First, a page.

This article was first published in Reaction
On the 21st March Justin Welby will mark the fifth anniversary of his enthronement as the 105th Archbishop of Canterbury. It is a significant moment for both him and the Church of England. Justin Welby has certainly brought energy, dynamism to the job, but aspects of his tenure have not gone well. Now is a good time to look back and consider.
On the face of it of course, Justin Welby is a text-book Archbishop of Canterbury, Eton and Trinity College, Cambridge, a stint in business and then a swift rise up the ecclesiastical ranks. With his wife, Caroline, he has built a strong family, effective partnership, and generous ministry. They shared sadness with the loss of a child, an event they speak about movingly and bravely.
The Archbishop has also spoken about the events of his early home life. This too takes courage.
From the moment he was appointed, Justin Welby brought a willingness to engage in the public arena. He followed the widely respected and much loved Rowan Williams, whose intellect is beyond question, but whose ability to communicate in the media has often been questioned. Welby has never made any pretence about being an academic, but he can, and does, communicate well.
He is good with people and knows how to work a room. He radiates an impatience for doing, and expects to see results. He is restless in his pursuit of renewal. There is talk of a temper (he would not be the first Archbishop to have a temper, Geoffrey Fisher was famous for his) but if it exists it has never been on public display. Archbishops are only human beings after all.
He is not afraid to make decisions and is willing to use his office to push through the changes he wants. The speed at which women have been appointed Bishops testifies to that. The enormous amount of money the church is investing in projects he supports is another. His establishment of a permanent praying community at Lambeth Palace is a huge success, and it is a powerful presence at the heart of the national church. His robustness in dealing with the issues of historic abuse has been clear. There is much to respect and admire.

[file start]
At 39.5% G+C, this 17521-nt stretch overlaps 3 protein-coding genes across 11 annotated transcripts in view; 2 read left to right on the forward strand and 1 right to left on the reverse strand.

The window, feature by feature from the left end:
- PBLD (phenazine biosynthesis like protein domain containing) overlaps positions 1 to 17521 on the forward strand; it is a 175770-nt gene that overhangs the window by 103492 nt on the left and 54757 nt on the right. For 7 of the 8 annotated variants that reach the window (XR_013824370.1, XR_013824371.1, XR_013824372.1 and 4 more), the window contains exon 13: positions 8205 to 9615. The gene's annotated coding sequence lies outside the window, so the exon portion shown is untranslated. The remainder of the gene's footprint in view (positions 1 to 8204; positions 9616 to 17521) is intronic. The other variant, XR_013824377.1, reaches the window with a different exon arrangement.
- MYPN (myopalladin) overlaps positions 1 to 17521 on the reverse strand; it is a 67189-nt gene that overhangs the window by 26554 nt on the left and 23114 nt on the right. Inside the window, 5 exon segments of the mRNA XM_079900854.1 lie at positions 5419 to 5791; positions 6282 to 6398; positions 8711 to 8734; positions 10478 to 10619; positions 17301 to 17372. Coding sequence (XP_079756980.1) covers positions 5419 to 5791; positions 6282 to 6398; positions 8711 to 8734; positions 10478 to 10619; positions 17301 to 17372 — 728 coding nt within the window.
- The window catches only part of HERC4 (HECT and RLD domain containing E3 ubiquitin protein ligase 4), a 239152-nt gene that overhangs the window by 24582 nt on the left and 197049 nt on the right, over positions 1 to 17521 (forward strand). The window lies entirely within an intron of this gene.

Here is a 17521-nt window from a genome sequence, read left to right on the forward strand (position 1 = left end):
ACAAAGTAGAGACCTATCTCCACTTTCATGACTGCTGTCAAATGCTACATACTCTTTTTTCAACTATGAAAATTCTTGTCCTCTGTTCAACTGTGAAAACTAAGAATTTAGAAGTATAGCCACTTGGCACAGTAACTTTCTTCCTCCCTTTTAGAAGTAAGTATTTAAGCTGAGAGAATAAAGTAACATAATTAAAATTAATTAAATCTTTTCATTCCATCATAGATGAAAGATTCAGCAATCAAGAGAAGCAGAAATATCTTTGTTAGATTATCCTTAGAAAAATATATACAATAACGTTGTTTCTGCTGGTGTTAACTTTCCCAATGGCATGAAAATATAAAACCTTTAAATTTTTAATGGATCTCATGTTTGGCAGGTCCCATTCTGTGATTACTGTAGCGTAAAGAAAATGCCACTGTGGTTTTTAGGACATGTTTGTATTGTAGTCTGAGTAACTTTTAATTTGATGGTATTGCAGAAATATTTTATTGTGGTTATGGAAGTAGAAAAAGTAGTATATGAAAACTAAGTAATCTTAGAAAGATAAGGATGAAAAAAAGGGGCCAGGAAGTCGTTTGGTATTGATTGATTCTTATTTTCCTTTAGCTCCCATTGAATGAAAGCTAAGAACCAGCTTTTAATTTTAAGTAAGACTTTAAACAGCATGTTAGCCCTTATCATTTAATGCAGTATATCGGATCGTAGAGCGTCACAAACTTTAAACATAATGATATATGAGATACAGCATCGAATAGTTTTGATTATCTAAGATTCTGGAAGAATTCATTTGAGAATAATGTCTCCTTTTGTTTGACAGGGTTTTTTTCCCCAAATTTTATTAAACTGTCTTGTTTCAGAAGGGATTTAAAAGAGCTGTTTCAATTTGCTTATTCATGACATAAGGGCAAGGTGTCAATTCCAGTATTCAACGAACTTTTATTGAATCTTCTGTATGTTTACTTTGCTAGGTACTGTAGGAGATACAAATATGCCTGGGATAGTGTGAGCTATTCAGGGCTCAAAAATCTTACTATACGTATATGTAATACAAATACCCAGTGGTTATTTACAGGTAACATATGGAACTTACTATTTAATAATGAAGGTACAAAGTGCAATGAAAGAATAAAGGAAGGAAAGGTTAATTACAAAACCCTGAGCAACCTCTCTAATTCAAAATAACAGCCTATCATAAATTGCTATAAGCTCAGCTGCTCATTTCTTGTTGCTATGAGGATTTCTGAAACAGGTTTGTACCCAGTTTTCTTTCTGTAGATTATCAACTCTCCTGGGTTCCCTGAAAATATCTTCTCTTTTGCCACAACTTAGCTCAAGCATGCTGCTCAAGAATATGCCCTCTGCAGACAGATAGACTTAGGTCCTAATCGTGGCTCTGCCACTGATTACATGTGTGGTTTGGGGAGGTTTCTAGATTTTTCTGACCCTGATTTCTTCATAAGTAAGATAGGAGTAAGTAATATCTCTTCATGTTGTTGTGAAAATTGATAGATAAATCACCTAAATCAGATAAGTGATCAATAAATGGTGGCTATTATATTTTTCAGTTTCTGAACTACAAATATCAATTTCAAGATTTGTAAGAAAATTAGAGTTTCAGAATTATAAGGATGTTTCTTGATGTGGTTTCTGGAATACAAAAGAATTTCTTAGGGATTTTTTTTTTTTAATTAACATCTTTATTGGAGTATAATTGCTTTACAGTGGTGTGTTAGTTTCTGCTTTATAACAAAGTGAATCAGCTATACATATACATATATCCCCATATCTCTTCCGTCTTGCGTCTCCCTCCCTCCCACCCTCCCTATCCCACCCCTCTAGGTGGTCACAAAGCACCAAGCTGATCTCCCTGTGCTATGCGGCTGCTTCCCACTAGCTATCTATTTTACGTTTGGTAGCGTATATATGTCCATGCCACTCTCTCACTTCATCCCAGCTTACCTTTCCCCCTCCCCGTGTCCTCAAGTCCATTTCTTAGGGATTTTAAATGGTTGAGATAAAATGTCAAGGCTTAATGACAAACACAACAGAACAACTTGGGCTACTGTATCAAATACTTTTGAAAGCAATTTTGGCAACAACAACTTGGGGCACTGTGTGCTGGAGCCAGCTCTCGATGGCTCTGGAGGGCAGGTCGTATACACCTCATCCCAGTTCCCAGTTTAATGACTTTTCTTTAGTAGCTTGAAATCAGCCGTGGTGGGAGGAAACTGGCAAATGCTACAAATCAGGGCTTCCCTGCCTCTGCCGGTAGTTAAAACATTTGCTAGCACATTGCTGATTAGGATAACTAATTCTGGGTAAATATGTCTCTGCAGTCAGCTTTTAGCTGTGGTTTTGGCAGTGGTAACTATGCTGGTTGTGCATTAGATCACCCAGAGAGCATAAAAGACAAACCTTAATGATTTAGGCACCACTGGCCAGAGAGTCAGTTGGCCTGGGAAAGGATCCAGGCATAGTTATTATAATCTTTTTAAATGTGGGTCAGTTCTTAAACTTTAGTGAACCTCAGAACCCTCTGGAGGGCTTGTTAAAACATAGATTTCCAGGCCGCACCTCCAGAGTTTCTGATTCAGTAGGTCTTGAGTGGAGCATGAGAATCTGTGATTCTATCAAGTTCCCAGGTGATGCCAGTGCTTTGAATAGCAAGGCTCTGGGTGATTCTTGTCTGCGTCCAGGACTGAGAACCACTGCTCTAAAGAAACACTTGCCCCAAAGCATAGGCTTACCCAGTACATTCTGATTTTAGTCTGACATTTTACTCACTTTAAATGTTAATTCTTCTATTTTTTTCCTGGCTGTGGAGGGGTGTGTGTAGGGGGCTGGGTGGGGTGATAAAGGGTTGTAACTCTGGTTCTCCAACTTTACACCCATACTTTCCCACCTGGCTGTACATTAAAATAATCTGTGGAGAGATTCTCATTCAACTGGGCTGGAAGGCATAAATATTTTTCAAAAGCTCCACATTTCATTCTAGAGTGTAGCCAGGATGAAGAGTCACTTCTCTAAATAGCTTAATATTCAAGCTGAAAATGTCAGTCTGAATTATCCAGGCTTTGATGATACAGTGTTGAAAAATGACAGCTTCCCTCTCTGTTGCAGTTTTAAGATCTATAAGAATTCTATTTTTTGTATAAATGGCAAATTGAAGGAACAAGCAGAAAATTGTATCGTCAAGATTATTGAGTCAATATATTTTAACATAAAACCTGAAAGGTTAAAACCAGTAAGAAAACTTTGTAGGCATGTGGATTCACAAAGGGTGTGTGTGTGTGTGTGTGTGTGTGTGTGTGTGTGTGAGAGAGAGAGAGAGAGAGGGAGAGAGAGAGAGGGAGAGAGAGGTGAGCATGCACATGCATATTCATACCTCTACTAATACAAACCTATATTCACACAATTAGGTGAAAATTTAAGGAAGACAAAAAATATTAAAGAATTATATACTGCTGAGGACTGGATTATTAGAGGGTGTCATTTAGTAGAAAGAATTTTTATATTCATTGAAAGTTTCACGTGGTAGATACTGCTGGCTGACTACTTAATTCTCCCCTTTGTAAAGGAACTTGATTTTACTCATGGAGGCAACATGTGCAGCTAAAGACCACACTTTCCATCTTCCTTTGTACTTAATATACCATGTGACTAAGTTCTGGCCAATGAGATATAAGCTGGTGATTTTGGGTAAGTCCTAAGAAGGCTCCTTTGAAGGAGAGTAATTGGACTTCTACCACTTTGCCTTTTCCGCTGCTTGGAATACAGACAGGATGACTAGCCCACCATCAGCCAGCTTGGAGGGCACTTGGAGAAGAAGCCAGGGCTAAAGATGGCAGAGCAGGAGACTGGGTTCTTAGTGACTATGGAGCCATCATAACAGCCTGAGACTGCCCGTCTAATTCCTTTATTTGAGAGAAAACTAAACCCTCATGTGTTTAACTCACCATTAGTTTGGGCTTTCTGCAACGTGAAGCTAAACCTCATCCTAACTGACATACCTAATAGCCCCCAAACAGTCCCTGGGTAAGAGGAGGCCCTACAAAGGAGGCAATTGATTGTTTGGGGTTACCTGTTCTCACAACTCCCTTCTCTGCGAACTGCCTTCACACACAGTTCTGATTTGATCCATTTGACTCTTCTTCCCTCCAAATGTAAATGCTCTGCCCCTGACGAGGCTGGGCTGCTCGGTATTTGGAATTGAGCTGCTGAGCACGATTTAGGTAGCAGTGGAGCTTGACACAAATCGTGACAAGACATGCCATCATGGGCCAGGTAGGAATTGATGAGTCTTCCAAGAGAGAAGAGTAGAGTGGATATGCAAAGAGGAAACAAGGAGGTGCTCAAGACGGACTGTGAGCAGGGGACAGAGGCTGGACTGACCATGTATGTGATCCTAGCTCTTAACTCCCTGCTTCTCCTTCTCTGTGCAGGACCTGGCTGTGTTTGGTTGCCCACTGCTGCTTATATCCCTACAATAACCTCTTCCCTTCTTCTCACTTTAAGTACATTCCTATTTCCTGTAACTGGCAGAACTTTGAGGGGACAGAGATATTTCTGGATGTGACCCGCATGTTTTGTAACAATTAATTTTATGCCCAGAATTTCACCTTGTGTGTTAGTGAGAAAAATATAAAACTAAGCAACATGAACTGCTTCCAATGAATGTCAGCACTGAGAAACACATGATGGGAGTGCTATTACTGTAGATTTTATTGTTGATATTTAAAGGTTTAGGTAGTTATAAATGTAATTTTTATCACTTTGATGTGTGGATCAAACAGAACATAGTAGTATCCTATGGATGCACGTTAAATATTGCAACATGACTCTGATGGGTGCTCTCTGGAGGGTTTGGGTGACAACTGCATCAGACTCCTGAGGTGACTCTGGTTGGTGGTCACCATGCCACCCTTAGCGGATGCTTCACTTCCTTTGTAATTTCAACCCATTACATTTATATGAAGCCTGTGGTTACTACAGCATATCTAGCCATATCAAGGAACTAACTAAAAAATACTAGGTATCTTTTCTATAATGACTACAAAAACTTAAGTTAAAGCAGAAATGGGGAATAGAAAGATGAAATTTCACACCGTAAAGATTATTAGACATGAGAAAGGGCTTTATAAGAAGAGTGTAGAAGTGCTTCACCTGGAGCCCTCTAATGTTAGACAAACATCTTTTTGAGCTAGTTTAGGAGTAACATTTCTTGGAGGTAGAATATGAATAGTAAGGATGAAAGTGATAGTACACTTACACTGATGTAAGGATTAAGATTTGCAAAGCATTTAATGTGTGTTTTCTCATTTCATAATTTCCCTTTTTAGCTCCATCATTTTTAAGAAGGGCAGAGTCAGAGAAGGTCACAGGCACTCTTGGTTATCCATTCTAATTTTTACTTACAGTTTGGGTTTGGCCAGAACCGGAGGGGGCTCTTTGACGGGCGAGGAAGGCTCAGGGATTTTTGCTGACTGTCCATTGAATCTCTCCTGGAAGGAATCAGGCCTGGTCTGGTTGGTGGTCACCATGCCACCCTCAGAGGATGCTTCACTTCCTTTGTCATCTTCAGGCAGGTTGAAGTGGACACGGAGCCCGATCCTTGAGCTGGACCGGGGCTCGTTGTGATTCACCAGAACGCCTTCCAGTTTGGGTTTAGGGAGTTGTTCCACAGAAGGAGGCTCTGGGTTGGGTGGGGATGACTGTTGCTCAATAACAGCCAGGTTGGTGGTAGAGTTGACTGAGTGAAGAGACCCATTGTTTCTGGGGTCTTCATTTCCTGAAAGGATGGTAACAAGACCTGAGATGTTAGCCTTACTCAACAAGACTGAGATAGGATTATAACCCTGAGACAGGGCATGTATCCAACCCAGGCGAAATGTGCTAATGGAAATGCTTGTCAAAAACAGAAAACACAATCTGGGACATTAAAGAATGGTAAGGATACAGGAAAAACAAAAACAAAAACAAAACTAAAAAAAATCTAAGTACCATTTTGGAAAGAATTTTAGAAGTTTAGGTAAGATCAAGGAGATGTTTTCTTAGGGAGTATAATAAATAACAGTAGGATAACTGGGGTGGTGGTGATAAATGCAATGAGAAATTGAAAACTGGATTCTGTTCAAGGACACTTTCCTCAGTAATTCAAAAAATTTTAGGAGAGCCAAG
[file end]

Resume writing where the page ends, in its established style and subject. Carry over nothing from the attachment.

Other things, however, cause concern. The handling of the Bishop George Bell case is one. The concentration on the Anglican Communion at the expense of the Church at home is another. The apparent reluctance to talk more about the unique role and ministry of the Church of England in the life of the nation, and which distinguishes it from other Christian churches, is perplexing. The relentless focus on youth, driven by an overwhelming concern about declining numbers attending churches, at the expense of the larger picture can seem unbalanced. A sense that Lambeth Palace, where the Archbishop and his staff are based, views questions as criticism, rather than as attempts to engage is discouraging. His weariness with the national media is increasingly evident. As an ex-businessman, Justin Welby is comfortable with business techniques, many of which he has introduced to the church. It is not obvious the changes will have the desired effect.
On the 8 March the Archbishop is publishing a book ‘Reimagining Britain: Foundations of Hope’. In it he examines the state of modern Britain and challenges the country to think about what it is and how it might be. As his two predecessors William Temple (with his challenge over the creation of a welfare state) and Robert Runcie (with the Faith and the City Report) Justin Welby is also seeking to provoke the nation into reflecting on what is happening across the country and how it should improve. This is a noble and worthwhile endeavour.
To succeed, however the Archbishop needs to move on from his attachment to talking about non-specific “Christianness”, and to discover the unique and glorious offering the Church of England has to offer.